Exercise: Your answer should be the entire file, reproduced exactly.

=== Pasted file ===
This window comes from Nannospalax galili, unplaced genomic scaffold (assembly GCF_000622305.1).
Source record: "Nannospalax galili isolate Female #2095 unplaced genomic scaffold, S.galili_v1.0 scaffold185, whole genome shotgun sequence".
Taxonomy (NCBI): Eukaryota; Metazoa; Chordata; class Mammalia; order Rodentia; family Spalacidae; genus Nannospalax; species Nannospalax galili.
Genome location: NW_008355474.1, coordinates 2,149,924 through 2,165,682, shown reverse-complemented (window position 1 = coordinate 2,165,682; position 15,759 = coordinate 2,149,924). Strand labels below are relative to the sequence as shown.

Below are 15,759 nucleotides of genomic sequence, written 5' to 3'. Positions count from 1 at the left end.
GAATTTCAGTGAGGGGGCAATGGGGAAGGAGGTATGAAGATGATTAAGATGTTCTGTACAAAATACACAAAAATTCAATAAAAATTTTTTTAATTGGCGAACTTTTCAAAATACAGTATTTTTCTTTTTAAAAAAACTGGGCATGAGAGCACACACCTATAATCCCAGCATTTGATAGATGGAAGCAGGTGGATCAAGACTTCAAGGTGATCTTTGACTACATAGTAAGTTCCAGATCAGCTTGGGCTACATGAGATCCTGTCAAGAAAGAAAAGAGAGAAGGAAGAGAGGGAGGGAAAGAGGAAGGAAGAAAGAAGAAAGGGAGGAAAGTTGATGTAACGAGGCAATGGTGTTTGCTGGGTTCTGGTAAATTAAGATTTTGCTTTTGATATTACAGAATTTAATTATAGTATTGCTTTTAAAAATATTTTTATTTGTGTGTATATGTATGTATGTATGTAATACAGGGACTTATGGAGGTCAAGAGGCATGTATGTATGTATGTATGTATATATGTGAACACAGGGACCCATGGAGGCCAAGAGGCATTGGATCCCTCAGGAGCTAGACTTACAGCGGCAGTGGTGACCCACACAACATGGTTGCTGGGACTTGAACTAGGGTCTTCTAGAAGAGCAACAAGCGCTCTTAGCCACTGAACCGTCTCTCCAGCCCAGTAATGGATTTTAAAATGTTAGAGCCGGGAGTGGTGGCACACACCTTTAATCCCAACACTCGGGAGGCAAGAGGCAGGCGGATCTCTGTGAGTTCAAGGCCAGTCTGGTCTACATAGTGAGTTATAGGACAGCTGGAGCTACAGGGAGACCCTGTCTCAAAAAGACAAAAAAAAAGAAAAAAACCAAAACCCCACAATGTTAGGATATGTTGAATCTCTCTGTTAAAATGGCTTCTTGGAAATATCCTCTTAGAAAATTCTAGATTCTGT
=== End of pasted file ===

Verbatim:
This window comes from Nannospalax galili, unplaced genomic scaffold (assembly GCF_000622305.1).
Source record: "Nannospalax galili isolate Female #2095 unplaced genomic scaffold, S.galili_v1.0 scaffold185, whole genome shotgun sequence".
Taxonomy (NCBI): Eukaryota; Metazoa; Chordata; class Mammalia; order Rodentia; family Spalacidae; genus Nannospalax; species Nannospalax galili.
Genome location: NW_008355474.1, coordinates 2,149,924 through 2,165,682, shown reverse-complemented (window position 1 = coordinate 2,165,682; position 15,759 = coordinate 2,149,924). Strand labels below are relative to the sequence as shown.

Below are 15,759 nucleotides of genomic sequence, written 5' to 3'. Positions count from 1 at the left end.
GAATTTCAGTGAGGGGGCAATGGGGAAGGAGGTATGAAGATGATTAAGATGTTCTGTACAAAATACACAAAAATTCAATAAAAATTTTTTTAATTGGCGAACTTTTCAAAATACAGTATTTTTCTTTTTAAAAAAACTGGGCATGAGAGCACACACCTATAATCCCAGCATTTGATAGATGGAAGCAGGTGGATCAAGACTTCAAGGTGATCTTTGACTACATAGTAAGTTCCAGATCAGCTTGGGCTACATGAGATCCTGTCAAGAAAGAAAAGAGAGAAGGAAGAGAGGGAGGGAAAGAGGAAGGAAGAAAGAAGAAAGGGAGGAAAGTTGATGTAACGAGGCAATGGTGTTTGCTGGGTTCTGGTAAATTAAGATTTTGCTTTTGATATTACAGAATTTAATTATAGTATTGCTTTTAAAAATATTTTTATTTGTGTGTATATGTATGTATGTATGTAATACAGGGACTTATGGAGGTCAAGAGGCATGTATGTATGTATGTATGTATATATGTGAACACAGGGACCCATGGAGGCCAAGAGGCATTGGATCCCTCAGGAGCTAGACTTACAGCGGCAGTGGTGACCCACACAACATGGTTGCTGGGACTTGAACTAGGGTCTTCTAGAAGAGCAACAAGCGCTCTTAGCCACTGAACCGTCTCTCCAGCCCAGTAATGGATTTTAAAATGTTAGAGCCGGGAGTGGTGGCACACACCTTTAATCCCAACACTCGGGAGGCAAGAGGCAGGCGGATCTCTGTGAGTTCAAGGCCAGTCTGGTCTACATAGTGAGTTATAGGACAGCTGGAGCTACAGGGAGACCCTGTCTCAAAAAGACAAAAAAAAAGAAAAAAACCAAAACCCCACAATGTTAGGATATGTTGAATCTCTCTGTTAAAATGGCTTCTTGGAAATATCCTCTTAGAAAATTCTAGATTCTGT